The Structure of 4-Hydroxybenzoyl-CoA Thioesterase from Arthrobacter sp. strain SUThoden, J.B., Zhuang, Z., Dunaway-Mariano, D., Holden, H.M.
(2003) J.Biol.Chem. 278: 43709-43716
- PubMed: 12907670
- DOI: 10.1074/jbc.M308198200
- Primary Citation of Related Structures:
- PubMed Abstract:
The 4-chlorobenzoyl-CoA dehalogenation pathway in certain Arthrobacter and Pseudomonas bacterial species contains three enzymes: a ligase, a dehalogenase, and a thioesterase. Here we describe the high resolution x-ray crystallographic structure of th ...
The 4-chlorobenzoyl-CoA dehalogenation pathway in certain Arthrobacter and Pseudomonas bacterial species contains three enzymes: a ligase, a dehalogenase, and a thioesterase. Here we describe the high resolution x-ray crystallographic structure of the 4-hydroxybenzoyl-CoA thioesterase from Arthrobacter sp. strain SU. The tetrameric enzyme is a dimer of dimers with each subunit adopting the so-called "hot dog fold" composed of six strands of anti-parallel beta-sheet flanked on one side by a rather long alpha-helix. The dimers come together to form the tetramer with their alpha-helices facing outwards. This quaternary structure is in sharp contrast to that previously observed for the 4-hydroxybenzoyl-CoA thioesterase from Pseudomonas species strain CBS-3, whereby the dimers forming the tetramer pack with their alpha-helices projecting toward the interfacial region. In the Arthrobacter thioesterase, each of the four active sites is formed by three of the subunits of the tetramer. On the basis of both structural and kinetic data, it appears that Glu73 is the active site base in the Arthrobacter thioesterase. Remarkably, this residue is located on the opposite side of the substrate-binding pocket compared with that observed for the Pseudomonas enzyme. Although these two bacterial thioesterases demonstrate equivalent catalytic efficiencies, substrate specificities, and metabolic functions, their quaternary structures, CoA-binding sites, and catalytic platforms are decidedly different.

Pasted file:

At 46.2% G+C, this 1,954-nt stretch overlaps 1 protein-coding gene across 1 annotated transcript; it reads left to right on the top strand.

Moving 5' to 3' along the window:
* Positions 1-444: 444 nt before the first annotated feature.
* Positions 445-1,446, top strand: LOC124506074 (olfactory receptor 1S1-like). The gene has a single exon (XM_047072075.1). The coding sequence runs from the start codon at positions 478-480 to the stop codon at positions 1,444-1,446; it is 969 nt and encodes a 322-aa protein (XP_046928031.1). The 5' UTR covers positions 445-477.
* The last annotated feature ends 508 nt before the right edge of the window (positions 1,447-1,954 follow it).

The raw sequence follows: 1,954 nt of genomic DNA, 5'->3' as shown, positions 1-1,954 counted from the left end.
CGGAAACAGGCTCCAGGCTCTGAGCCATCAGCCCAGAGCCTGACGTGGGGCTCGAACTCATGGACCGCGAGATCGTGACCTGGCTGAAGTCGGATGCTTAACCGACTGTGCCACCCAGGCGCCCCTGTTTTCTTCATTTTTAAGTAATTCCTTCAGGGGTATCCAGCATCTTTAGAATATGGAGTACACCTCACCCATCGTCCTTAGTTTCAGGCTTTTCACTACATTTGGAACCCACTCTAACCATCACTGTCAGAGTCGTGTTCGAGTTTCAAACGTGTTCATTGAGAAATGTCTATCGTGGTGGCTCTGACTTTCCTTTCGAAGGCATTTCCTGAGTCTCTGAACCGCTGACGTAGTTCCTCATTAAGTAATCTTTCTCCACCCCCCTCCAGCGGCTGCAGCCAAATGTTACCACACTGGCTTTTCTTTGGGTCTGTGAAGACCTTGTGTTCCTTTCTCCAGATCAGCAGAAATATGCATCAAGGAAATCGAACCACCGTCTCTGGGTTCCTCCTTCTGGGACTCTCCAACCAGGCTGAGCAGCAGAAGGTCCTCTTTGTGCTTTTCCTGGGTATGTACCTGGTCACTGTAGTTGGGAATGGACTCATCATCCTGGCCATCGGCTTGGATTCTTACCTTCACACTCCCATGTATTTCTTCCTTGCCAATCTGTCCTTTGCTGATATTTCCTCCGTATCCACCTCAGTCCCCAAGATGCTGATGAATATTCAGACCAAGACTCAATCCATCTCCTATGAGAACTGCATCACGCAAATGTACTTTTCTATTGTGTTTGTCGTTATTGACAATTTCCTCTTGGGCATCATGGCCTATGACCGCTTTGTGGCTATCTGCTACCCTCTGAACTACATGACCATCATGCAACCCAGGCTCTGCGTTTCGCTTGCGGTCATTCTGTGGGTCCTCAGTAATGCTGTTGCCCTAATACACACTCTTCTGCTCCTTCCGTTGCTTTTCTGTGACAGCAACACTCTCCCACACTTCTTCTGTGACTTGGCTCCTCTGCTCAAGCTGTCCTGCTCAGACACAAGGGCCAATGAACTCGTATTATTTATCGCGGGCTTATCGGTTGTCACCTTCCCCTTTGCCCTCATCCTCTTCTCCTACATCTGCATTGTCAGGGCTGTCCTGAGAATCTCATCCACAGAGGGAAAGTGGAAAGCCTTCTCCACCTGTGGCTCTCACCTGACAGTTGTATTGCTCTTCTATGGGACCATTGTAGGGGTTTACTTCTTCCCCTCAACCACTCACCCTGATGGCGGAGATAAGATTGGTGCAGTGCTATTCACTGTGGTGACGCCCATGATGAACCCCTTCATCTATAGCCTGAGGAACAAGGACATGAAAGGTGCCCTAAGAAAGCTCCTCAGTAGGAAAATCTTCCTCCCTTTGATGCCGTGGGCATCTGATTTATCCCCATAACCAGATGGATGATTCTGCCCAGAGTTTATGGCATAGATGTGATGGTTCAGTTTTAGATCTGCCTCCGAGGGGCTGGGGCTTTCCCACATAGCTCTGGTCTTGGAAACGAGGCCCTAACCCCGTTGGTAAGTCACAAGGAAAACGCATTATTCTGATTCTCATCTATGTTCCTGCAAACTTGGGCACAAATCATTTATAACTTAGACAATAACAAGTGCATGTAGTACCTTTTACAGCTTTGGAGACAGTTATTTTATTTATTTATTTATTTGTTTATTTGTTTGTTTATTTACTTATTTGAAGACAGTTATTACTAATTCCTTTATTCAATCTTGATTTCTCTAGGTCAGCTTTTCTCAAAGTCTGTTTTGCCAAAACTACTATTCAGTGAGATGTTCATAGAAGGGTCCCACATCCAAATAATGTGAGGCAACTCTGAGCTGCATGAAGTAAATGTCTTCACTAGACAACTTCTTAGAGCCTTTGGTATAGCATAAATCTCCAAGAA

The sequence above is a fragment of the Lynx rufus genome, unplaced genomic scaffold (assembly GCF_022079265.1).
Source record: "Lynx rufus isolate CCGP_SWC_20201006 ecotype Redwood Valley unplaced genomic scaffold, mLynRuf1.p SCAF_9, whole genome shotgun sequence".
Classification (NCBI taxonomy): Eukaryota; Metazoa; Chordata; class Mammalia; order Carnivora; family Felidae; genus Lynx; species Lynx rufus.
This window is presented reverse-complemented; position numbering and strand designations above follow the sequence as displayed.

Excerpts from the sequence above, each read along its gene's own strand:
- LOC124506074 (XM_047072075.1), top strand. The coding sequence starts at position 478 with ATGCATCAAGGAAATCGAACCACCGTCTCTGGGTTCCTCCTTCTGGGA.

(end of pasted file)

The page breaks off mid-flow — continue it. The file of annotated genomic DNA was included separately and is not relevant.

Department of Biochemistry, University of Wisconsin, Madison, Wisconsin 53706-1544, USA.